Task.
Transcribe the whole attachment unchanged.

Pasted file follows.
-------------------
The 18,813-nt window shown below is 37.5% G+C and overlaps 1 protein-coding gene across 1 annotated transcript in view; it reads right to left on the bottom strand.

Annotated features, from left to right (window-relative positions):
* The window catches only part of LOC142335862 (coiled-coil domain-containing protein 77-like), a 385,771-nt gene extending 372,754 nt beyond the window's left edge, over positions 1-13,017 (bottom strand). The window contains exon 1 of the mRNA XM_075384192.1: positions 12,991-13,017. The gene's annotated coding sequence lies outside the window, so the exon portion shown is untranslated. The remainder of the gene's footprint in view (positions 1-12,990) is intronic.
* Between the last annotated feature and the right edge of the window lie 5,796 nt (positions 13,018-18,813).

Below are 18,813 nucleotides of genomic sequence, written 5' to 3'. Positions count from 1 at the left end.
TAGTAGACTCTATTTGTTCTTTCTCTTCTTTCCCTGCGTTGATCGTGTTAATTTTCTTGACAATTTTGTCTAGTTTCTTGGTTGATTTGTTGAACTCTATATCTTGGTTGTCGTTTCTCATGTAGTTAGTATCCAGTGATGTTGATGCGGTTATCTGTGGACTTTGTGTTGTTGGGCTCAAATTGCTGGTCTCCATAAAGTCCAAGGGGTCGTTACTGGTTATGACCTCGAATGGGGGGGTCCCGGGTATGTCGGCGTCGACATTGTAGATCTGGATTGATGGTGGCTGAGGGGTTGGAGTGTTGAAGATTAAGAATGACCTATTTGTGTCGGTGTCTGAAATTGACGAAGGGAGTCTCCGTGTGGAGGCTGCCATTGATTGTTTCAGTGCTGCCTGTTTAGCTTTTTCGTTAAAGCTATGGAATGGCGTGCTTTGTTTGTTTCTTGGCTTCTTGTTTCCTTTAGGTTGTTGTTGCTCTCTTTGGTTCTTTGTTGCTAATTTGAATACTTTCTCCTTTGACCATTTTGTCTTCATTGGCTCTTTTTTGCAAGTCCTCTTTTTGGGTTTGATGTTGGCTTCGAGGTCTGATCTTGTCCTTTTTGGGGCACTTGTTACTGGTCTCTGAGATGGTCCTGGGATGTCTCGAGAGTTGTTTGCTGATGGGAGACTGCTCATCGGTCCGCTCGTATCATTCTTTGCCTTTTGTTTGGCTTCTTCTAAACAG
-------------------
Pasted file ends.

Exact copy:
The 18,813-nt window shown below is 37.5% G+C and overlaps 1 protein-coding gene across 1 annotated transcript in view; it reads right to left on the bottom strand.

Annotated features, from left to right (window-relative positions):
* The window catches only part of LOC142335862 (coiled-coil domain-containing protein 77-like), a 385,771-nt gene extending 372,754 nt beyond the window's left edge, over positions 1-13,017 (bottom strand). The window contains exon 1 of the mRNA XM_075384192.1: positions 12,991-13,017. The gene's annotated coding sequence lies outside the window, so the exon portion shown is untranslated. The remainder of the gene's footprint in view (positions 1-12,990) is intronic.
* Between the last annotated feature and the right edge of the window lie 5,796 nt (positions 13,018-18,813).

Below are 18,813 nucleotides of genomic sequence, written 5' to 3'. Positions count from 1 at the left end.
TAGTAGACTCTATTTGTTCTTTCTCTTCTTTCCCTGCGTTGATCGTGTTAATTTTCTTGACAATTTTGTCTAGTTTCTTGGTTGATTTGTTGAACTCTATATCTTGGTTGTCGTTTCTCATGTAGTTAGTATCCAGTGATGTTGATGCGGTTATCTGTGGACTTTGTGTTGTTGGGCTCAAATTGCTGGTCTCCATAAAGTCCAAGGGGTCGTTACTGGTTATGACCTCGAATGGGGGGGTCCCGGGTATGTCGGCGTCGACATTGTAGATCTGGATTGATGGTGGCTGAGGGGTTGGAGTGTTGAAGATTAAGAATGACCTATTTGTGTCGGTGTCTGAAATTGACGAAGGGAGTCTCCGTGTGGAGGCTGCCATTGATTGTTTCAGTGCTGCCTGTTTAGCTTTTTCGTTAAAGCTATGGAATGGCGTGCTTTGTTTGTTTCTTGGCTTCTTGTTTCCTTTAGGTTGTTGTTGCTCTCTTTGGTTCTTTGTTGCTAATTTGAATACTTTCTCCTTTGACCATTTTGTCTTCATTGGCTCTTTTTTGCAAGTCCTCTTTTTGGGTTTGATGTTGGCTTCGAGGTCTGATCTTGTCCTTTTTGGGGCACTTGTTACTGGTCTCTGAGATGGTCCTGGGATGTCTCGAGAGTTGTTTGCTGATGGGAGACTGCTCATCGGTCCGCTCGTATCATTCTTTGCCTTTTGTTTGGCTTCTTCTAAACAG